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The Lantibiotic NAI-107 Efficiently Rescues Drosophila melanogaster from Infection with Methicillin-Resistant Staphylococcus aureus USA300

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ABSTRACT

We used the fruit fly Drosophila melanogaster as a cost-effective in vivo model to evaluate the efficacy of novel antibacterial peptides and peptoids for treatment of methicillin-resistant Staphylococcus aureus (MRSA) infections. A panel of peptides with known antibacterial activity in vitro and/or in vivo was tested in Drosophila. Although most peptides and peptoids that were effective in vitro failed to rescue lethal effects of S. aureus infections in vivo, we found that two lantibiotics, nisin and NAI-107, rescued adult flies from fatal infections. Furthermore, NAI-107 rescued mortality of infection with the MRSA strain USA300 with an efficacy equivalent to that of vancomycin, a widely applied antibiotic for the treatment of serious MRSA infections. These results establish Drosophila as a useful model for in vivo drug evaluation of antibacterial peptides.

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In vivo growth rates and killing of flies of the two bacterial isolates. (A) The in vivo growth rate of USA300 was 54 min, and that of strain 8325-4 was 104 min, demonstrating a difference in proliferation. Three flies were homogenized and serial dilutions were made in PBS before plating on S. aureus-selective MSA to determine the number of CFU. (B) USA300 killed close to 100% of infected flies within 24 h, while isolate 8325-4 killed approximately 50% of flies within 24 h of infection (P < 0.0001). Minor differences in the starting inoculums were observed (see Materials and Methods). Survival data are compiled results from all in vivo kill rate experiments presented in Fig. 2 and 4.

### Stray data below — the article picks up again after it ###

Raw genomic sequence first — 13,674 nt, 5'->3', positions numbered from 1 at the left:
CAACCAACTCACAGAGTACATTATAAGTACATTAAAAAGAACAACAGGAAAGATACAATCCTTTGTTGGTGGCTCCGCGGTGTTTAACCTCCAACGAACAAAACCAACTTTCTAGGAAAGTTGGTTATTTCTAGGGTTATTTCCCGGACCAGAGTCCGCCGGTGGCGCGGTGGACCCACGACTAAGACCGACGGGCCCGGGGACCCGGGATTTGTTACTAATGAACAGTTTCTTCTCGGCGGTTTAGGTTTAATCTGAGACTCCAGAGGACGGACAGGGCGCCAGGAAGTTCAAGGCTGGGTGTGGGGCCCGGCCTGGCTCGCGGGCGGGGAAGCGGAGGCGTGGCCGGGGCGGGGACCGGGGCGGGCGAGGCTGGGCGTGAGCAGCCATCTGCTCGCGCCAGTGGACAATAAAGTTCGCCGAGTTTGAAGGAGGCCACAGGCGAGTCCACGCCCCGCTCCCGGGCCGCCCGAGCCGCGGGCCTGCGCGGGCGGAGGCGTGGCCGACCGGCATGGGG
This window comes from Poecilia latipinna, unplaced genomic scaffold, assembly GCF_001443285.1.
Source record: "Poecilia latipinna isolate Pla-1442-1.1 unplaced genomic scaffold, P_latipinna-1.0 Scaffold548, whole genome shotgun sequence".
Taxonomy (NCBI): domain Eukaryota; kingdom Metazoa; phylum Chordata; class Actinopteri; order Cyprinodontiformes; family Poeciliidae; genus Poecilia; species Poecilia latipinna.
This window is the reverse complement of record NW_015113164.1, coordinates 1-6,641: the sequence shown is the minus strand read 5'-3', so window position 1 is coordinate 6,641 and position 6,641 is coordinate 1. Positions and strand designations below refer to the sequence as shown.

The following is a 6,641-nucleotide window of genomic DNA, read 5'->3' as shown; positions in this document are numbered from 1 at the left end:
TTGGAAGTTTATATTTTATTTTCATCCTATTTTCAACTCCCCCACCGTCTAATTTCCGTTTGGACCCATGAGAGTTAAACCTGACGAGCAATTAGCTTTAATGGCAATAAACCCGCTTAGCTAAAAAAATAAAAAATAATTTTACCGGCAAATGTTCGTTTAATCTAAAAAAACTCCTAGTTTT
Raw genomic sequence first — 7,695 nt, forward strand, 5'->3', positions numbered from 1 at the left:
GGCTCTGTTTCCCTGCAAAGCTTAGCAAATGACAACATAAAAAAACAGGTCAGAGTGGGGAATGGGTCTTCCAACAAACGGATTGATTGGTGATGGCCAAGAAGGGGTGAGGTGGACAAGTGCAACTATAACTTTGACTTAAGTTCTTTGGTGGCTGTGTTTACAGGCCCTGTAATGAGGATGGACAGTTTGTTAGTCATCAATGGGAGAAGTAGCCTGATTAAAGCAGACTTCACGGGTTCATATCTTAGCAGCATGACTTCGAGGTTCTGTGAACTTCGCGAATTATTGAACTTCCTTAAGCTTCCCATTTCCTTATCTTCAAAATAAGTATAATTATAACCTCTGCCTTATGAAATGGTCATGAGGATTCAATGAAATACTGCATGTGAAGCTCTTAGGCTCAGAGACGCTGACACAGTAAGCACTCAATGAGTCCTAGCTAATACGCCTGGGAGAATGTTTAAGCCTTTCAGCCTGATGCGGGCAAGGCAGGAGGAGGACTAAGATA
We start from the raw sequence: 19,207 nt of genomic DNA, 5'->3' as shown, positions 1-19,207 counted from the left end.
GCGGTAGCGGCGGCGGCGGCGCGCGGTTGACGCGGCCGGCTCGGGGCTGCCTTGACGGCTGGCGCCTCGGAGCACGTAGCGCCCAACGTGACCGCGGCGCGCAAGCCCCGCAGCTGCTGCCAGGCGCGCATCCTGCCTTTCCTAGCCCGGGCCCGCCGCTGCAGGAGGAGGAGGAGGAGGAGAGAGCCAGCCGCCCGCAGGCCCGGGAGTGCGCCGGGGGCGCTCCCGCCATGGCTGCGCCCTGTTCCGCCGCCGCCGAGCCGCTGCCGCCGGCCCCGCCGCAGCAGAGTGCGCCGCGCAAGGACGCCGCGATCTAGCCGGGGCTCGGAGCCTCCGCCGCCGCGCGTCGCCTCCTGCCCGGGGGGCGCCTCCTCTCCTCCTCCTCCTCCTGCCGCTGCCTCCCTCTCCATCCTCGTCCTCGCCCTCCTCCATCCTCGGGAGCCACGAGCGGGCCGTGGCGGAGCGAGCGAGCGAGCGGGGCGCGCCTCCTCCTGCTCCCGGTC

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Figure 1: In vivo growth rates and killing of flies of the two bacterial isolates. (A) The in vivo growth rate of USA300 was 54 min, and that of strain 8325-4 was 104 min, demonstrating a difference in proliferation. Three flies were homogenized and serial dilutions were made in PBS before plating on S. aureus-selective MSA to determine the number of CFU. (B) USA300 killed close to 100% of infected flies within 24 h, while isolate 8325-4 killed approximately 50% of flies within 24 h of infection (P < 0.0001). Minor differences in the starting inoculums were observed (see Materials and Methods). Survival data are compiled results from all in vivo kill rate experiments presented in Fig. 2 and 4.

Mentions: We determined the growth rates of S. aureus strain 8325-4 and MRSA strain USA300 in MHB-II medium at 29°C because all successive in vivo experiments were performed at this temperature. Strain 8325-4 had a generation time of 57 min, while USA300 had a generation time of 44 min (data not shown). The in vivo growth rates of the same strains were determined by injection of bacteria into flies at time zero, with samples collected at time zero and at 3, 4 to 6, and 12 h postinfection. USA300 had a generation time of 54 min, whereas 8325-4 had a generation time of 104 min in vivo (Fig. 1A). Drosophila flies infected with USA300 died rapidly, with no surviving flies at 24 h postinfection (Fig. 1B). Flies infected with approximately the same number of 8325-4 organisms lived significantly longer. We suggest that this difference in viability reflects the difference in in vivo growth rates of USA300 and 8325-4 bacteria.